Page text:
Shamima Begum, who left Britain as a schoolgirl to join Islamic State in Syria, remains a serious threat to national security and should be deprived of her UK citizenship, the supreme court has been told.
Extracts of MI5 assessments of the dangers posed by the return of those who joined Isis were read out on Monday at the start of a two-day hearing challenging the decision to revoke Begum’s citizenship and refuse her leave to enter the UK.
Sir James Eadie QC, for the Home Office, told the court the assessments gauged that Begum presented a serious threat “justifying the removal of her British citizenship and … the placing of serious impediments in the way of her return to the UK.”
Eadie said: “She is assessed to pose a real and current threat to national security. She is aligned with [Isis]. During the four years she has spent in Islamic State territory she had undergone radicalisation and ‘desensitisation to violence’.”
Excerpts of MI5 assessments of those who lived under the so-called caliphate said they were exposed to “desensitising acts of brutality” as well as instruction in using firearms.
Women and children non-combatants “regularly carried weapons and received some level of military training”, the reports said. The return of anyone who had spent so much time being indoctrinated in Syria represented an increased risk they would “inspire and encourage” others to carry out attacks in the UK, the court heard.
In a 2019 interview with the Times, the court was told, Begum said she had seen severed heads dumped in rubbish bins and wondered “what had these men done to Muslim women”.
Eadie said that making it difficult to return was part of the intention to reduce the public’s exposure to a “national security threat”. Begum, he said, remained with Isis “until the very end, she didn’t regret going and she wanted the caliphate to be victorious”.
Begum, now 21, is challenging both the decision to deprive her of citizenship and the decision to refuse her leave to enter the UK. Supporters point to the fact she was a child when she was targeted and groomed by jihadist groups; they say the UK government failed to protect her and prevent her leaving the country.
Lord Pannick QC, representing Begum, told the court: “Ms Begum cannot play any meaningful part in her appeal [while she is in Syria].” Granting her leave to enter the UK is the only, effective way of letting her participate, he added.
“[That] is the only means to ensure procedural fairness in the unusual circumstances that arise in this case ... Parliament cannot have envisaged that in circumstances where she cannot take part in any meaningful appeal the appeal should proceed.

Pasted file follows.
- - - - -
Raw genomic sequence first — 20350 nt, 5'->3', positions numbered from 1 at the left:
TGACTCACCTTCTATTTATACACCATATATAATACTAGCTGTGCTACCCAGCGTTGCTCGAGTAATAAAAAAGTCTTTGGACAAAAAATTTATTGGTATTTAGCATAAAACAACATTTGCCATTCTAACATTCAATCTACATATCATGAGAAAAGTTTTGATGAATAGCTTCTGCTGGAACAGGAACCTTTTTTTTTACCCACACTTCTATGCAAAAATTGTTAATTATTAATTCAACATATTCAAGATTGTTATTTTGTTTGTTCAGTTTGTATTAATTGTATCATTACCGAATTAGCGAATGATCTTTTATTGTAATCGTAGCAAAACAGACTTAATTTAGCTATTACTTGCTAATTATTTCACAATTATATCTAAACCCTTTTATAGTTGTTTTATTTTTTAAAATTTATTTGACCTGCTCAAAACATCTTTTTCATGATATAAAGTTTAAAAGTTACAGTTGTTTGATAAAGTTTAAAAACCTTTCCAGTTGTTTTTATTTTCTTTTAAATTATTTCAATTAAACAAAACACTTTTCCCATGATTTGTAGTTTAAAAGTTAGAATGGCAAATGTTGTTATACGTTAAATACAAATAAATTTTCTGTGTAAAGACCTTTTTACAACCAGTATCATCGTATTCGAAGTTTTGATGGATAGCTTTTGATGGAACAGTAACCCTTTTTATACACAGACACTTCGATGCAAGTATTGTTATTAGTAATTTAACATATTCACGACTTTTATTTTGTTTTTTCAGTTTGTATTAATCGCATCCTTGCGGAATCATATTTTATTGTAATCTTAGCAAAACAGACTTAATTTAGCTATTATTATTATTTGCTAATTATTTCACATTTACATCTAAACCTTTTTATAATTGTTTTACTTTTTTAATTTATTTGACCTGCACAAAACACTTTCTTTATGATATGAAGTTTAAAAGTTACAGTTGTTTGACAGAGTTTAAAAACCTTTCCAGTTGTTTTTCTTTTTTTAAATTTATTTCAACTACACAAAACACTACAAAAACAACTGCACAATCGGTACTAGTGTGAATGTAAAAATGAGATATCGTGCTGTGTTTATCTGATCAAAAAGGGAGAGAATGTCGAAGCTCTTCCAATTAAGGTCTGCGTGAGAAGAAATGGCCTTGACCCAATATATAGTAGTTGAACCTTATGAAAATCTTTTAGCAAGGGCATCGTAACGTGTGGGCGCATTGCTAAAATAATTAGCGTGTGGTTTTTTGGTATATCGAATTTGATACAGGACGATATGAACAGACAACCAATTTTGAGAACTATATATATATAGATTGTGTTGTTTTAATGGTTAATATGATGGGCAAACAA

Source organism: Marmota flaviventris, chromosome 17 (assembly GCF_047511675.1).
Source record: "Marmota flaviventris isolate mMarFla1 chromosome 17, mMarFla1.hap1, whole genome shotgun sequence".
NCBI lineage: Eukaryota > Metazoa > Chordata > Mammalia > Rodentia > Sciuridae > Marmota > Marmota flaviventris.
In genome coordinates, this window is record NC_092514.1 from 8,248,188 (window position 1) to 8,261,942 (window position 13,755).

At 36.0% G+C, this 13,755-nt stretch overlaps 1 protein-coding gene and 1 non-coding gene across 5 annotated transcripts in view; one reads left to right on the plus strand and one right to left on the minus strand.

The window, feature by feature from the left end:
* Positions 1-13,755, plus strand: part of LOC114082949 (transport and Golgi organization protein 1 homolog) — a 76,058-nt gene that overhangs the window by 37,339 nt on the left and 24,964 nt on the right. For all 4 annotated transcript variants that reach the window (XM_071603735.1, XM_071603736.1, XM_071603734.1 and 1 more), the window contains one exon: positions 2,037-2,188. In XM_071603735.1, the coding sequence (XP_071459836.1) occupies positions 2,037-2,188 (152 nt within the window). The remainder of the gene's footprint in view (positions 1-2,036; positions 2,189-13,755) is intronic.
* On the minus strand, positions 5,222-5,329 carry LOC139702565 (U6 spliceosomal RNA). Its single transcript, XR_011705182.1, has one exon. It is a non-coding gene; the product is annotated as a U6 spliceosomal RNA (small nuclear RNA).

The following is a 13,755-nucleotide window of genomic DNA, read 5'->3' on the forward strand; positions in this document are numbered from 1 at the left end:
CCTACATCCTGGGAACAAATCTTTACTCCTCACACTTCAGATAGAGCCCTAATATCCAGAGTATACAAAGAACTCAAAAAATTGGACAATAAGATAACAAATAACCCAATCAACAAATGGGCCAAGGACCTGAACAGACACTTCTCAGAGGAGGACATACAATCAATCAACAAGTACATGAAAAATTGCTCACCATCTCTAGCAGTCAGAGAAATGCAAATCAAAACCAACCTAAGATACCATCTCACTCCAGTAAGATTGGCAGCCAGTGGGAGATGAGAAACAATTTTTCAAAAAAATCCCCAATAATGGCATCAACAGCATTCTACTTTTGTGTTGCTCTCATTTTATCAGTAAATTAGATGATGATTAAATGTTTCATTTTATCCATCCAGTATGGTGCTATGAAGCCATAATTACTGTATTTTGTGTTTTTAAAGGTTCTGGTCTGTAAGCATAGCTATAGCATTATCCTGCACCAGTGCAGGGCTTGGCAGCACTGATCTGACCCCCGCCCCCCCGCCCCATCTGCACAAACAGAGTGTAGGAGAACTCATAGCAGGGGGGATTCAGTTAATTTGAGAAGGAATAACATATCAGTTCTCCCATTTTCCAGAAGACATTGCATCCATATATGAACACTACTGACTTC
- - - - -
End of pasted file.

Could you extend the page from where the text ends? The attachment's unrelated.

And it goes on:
“It’s difficult to conceive of any case where the court has said [someone] cannot have a fair trial but we will go on with it anyway.”
In February, a unanimous judgment by the Special Immigration Appeals Commission (Siac) found Begumhad not been improperly deprived of her citizenship. The ruling accepted that conditions in al-Roj camp, where she is being held in Syria, amounted to, at least, cruel, inhuman and degrading treatment, but deemed that her human rights were not protected under UK law.
The tribunal concluded the decision to strip Begum of her citizenship did not make her stateless because she was entitled to, or in effect held, Bangladeshi citizenship. Begum was born in the UK and grew up in east London.
In June, the court of appeal partially overturned the decision.
In February 2015, aged 15, Begum left her home with two other teenagers and travelled to Syria to join Isis.
Begum claims she married the Dutch Isis fighter Yago Riedijk 10 days after arriving in Isis territory. The couple had three children, two of whom died of disease or malnutrition during Isis’s last stand at Baghuz. The third died in al-Hawl camp.
Civil rights organisations and the UN rapporteur on counter-terrorism have intervened in the case.
Begum is one of an estimated two dozen Isis Britons or former Britons held by the Syrian Kurds in camps in north-east Syria, 15 women and nine men according to research by the Egmont Institute – plus a further 35 children who may be British citizens because of the background of their parents.
Two other women, known only as C3 and C4, also began an appeal on Monday at Siac against decisions by the home secretary, Priti Patel, to deprive them of their British nationality last year.
Both women were born in the UK, and both had parents who were born in what is now Bangladesh before moving to the UK. C4, who is 28, has three young children, one of whom was born in the UK before she left for Syria in 2015. C3 is 30 and travelled to Syria in July 2014.
The Home Office says the women had their citizenship removed on national security grounds and denies making them stateless.
That is contested by lawyers for the two women, who also say Patel took away their British citizenship without notifying either women or their families – and that they only became aware of what had happened when they asked the Foreign Office for help in repatriating them.